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Loch Ness ecology at risk from pump storage hydro developments, say campaigners

By Val Sweeney

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The cumulative impacts of multiple pump storage hydro schemes on Loch Ness are not understood, say campaigners.
The cumulative impacts of multiple pump storage hydro schemes on Loch Ness are not understood, say campaigners.

Loch Ness is under threat from new and larger pump storage hydro developments, according to campaigners calling for a halt on further projects.

Hundreds of people have already signed an online petition addressed to Gillian Martin, the Scottish Government Minister for Energy, highlighting concerns about the potential environmental impact.

It states the proposed Loch Kemp pump storage scheme, combined with the existing Foyers and the consented Red John schemes, will raise/lower the level of Loch Ness by up to 73cm overnight.

"These dramatic fluctuations in water level will sterilise the shoreline ecology, disrupt natural currents within the loch and could raise the temperature of Loch Ness," it states.

The petition has been created by Brian Shaw, director of the Ness District Salmon Fishery Board (Ness DSFB) and so far has been signed by more than 460 people.

It says the developers of the Loch Kemp scheme acknowledge that the impact of multiple pump storage hydro schemes on the migration of juvenile wild salmon though Loch Ness is likely to be harmful but that no appropriate measures have been put forward to mitigate these impacts.

It maintains it could also impact on the the spectacle of dolphins feeding on wild Atlantic salmon, within metres of the shore at Chanonry Point.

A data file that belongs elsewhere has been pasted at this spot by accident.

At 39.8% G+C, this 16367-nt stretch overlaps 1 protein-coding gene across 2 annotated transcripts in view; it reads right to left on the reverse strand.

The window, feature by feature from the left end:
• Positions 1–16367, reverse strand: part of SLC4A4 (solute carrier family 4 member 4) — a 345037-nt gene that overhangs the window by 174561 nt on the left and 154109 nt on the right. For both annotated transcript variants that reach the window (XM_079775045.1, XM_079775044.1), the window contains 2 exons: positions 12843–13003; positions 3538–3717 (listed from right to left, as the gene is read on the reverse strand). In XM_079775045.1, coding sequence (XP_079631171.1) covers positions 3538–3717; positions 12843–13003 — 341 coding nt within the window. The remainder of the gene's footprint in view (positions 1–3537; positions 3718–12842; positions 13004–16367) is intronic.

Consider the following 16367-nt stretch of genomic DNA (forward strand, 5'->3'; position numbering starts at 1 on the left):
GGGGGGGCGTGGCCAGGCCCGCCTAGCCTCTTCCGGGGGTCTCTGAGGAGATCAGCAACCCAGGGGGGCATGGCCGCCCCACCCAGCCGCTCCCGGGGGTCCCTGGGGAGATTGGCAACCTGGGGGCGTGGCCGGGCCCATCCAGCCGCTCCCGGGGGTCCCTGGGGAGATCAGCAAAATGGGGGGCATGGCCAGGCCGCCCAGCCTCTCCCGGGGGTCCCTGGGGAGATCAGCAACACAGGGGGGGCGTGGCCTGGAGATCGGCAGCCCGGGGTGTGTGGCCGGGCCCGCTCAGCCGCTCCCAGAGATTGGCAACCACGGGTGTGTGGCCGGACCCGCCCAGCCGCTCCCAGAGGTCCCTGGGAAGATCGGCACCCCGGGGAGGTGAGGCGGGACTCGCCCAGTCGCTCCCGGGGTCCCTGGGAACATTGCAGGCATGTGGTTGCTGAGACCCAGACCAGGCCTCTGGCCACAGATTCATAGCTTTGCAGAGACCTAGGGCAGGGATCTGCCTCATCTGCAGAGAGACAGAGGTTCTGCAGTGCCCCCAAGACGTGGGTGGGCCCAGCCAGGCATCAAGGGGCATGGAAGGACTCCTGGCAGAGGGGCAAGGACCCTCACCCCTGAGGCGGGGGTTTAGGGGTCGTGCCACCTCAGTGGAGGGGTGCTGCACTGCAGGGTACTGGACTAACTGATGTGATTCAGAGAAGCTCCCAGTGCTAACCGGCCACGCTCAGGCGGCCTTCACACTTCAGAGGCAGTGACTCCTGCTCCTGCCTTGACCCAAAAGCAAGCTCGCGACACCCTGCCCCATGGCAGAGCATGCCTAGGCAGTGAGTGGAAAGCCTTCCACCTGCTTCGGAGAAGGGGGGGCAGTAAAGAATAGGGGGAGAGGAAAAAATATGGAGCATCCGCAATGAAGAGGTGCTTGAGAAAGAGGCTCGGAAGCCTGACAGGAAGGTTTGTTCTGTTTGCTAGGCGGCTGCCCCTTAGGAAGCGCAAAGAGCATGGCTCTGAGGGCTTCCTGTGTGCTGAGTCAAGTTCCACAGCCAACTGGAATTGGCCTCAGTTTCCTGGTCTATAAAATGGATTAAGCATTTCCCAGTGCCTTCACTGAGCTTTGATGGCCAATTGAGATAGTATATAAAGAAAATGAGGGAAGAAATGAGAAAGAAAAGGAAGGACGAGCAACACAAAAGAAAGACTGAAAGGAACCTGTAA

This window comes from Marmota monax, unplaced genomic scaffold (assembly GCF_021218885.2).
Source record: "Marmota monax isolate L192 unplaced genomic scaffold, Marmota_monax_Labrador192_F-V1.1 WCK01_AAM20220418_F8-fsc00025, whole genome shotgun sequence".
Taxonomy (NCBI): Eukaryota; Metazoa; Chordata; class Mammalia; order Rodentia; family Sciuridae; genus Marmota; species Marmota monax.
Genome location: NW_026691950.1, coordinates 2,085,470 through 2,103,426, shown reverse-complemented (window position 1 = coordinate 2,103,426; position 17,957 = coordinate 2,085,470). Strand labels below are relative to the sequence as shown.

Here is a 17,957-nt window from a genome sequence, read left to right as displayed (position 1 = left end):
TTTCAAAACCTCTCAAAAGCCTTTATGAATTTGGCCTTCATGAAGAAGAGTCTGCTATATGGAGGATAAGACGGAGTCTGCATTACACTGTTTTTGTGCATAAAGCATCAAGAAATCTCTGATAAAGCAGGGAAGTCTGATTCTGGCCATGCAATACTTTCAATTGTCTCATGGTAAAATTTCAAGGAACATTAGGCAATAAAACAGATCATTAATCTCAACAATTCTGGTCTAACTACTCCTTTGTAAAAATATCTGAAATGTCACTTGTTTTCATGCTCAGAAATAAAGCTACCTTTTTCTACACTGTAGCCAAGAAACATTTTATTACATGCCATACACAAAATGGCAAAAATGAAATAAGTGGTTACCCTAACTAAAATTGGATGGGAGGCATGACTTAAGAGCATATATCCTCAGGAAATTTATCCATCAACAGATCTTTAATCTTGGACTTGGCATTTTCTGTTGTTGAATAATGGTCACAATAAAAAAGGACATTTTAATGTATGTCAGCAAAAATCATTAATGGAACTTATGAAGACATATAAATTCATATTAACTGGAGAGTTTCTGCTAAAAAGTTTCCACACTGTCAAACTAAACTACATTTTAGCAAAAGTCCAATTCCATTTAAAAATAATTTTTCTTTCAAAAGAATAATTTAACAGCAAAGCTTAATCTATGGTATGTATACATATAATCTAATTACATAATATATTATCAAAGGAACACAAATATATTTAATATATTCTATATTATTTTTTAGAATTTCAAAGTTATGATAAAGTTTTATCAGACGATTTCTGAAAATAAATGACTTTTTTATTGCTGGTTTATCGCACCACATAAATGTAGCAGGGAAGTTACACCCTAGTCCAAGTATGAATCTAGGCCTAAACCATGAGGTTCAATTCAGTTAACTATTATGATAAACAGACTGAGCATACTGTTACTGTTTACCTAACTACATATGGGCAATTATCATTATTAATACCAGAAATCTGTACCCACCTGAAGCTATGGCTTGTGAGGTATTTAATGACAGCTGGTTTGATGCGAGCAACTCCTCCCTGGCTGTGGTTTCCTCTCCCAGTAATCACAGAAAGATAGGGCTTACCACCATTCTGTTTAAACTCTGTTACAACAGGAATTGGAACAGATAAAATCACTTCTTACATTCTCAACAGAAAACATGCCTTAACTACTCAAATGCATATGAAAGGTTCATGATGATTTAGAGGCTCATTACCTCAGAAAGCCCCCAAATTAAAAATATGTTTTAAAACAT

The petition states: "Loch Ness is the most famous loch in the world and an iconic tourism destination.

"Natural lochs, especially Loch Ness, should not be used for pump storage hydro.

"Pump storage hydro will be an important part of energy storage and generation in the future, but there are plenty more suitable sites within Scotland (including others within the Ness catchment which are already under consideration) where the environmental risks and constraints are fewer."

It continues: "The cumulative impacts of development on this scale, on the ecology and hydrology of Loch Ness are not understood, nor has any attempt been made to provide answers.

"We are not against pump storage hydro per se, but they should to be located in less sensitive areas.

"We cannot allow our precious biodiversity to be trashed in what is akin to a gold rush for pump storage hydro developers.

"Planners and decision makers need to ensure that informed and strategic decisons are taken for the sake of the sustainability we all crave."

Campaigners say Loch Ness, should not be used for pump storage hydro.
Campaigners say Loch Ness, should not be used for pump storage hydro.

Statera Energy, a leading UK developer of flexible energy generation and storage technologies, recently submitted a planning application for a pumped storage hydro scheme at Loch Kemp near Whitebridge.

It wants to build and operate a new 600MW pumped storage scheme using the existing Loch Kemp as the upper storage reservoir and Loch Ness as the lower reservoir.

As well as reducing carbon emissions and delivering greater energy security, the construction is expected to give a £30 million boost to the Highland economy and a further £57 million to the Scottish economy and employ more than 350 people each year, during the four-year construction phase.

Plans for the Red John Pumped Storage Hydro Scheme, meanwhile, are set to be taken forward by Europe's largest renewable power generator after it took over the project last month.

Statkraft has agreed to acquire the 450MW hydro power scheme from Intelligent Land Investments Group (ILI).

The new £550 million hydro plant, which was first conceived in 2015 and granted permission back in 2021, is expected to support hundreds of jobs during construction and also provide locally-based permanent jobs once finally operational.

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